My life is no worse for the death of Dot, I think.
I’m not the one she greets at the door with kisses and excitement; she doesn’t snuggle me when I’m feeling blue. My name isn’t one that Dot recognizes when called out, and the sound of my car pulling into the drive means dinner, or treats, to her; probably not much else.
The times I’ve kissed her belly I’ve been bitten–once. She was so contrite after that, so humbled, but I never dared kiss her there again. I’ve learned through Dottie not to push my luck.
This Jenna’s loss, I say. This is Jenna’s rite of passage; the death of her first dog. It’s Jenna’s mourning; it’s her best friend who has died. It’s she who will miss the kissing, the snuggling, the unconditional love that only your dog gives to you. It’s her house that is silent today; empty. And it’s her routine–feeding the dog, walking the dog–that is bereft of the mundane tasks that our dogs think are so incredible and generous.
She’s been gone not even 48 hours, but it feels like a week. I walk from room to room; I cannot concentrate, I can’t feel happy, even with the anxious footsteps of my own three dogs following me from here to there; there to here. I see Dottie’s bed in my room, taking up valuable space, but I know I will not move it. Maybe ever.
When Jenna told me she was sorry for my loss, I thought to myself, “my loss?” This is not my loss. I have put down over half a dozen dogs in my adult life, yet my own child reminds me that this is in fact my loss. I’ve grown to love Miss Cranky Pants, as I affectionately called her when Jenna was not around. I will miss caring for Dottie. I’ll miss her old lady growl at the other dogs when they passed too close to her; the canine equivalent of “get offa my lawn!” I will so miss her delight at having a baby beside her bowl when she ate; her confounded insistence on taking the new squeaky babies out into the dirty grass, sometimes into the dirt.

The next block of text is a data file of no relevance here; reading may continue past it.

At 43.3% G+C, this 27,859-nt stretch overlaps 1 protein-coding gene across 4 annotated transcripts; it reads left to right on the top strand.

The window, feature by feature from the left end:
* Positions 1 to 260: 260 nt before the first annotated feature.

She was the worst at hiding toys and treats. She was last to get a cookie or dinner, and she took her own damned time about eating it, leaving my dogs to writhe in anticipation that she would leave behind the last piece or two of kibble. She never did. I will miss her sleeping under the covers against my back on the early, cold mornings after Jenna dropped her off.
Dottie spent most weekdays with me for the past several years; she spent many nights here with all of us. I thought of her as a cousin to the Vatos, and then to Mouse. Though they never played together, they all accepted one another; and I was so glad that Dottie, in her later years, was able to appreciate the company of another dog while napping in the sun, or while guarding the house from the rude people who dared to cross our lawn.
For nearly 15 years Dottie has watched over my daughter as she’s grown from a teen to a young woman to an amazing, beautiful and kind person. A person that while in the greatest grief of her life, thought to console me for mine.
One of the few regrets I had in my life was returning a rescue dog that didn’t work out for me, but with whom Jenna had fallen in love. Bumper, a one-eyed Pug, slept in my hamper and peed in there too. She peed on my pillows. Jenna’s heart broke the day I returned Bumper, and I never forgot how shitty that felt inside. But I can let go of that now, because if we had kept Bumper, there wouldn’t have been a Dottie.
And Dottie was such an important part of our lives; all of us. She was one of the family dogs. She was loved deeply, and fiercely, and she will never, ever, be forgotten.
If there truly is a Dog Heaven (and really, who are we kidding? We know there is!) then I’m sure Dottie is there, trying desperately to find her way to People Heaven.
I’ll miss you Dots. I love you.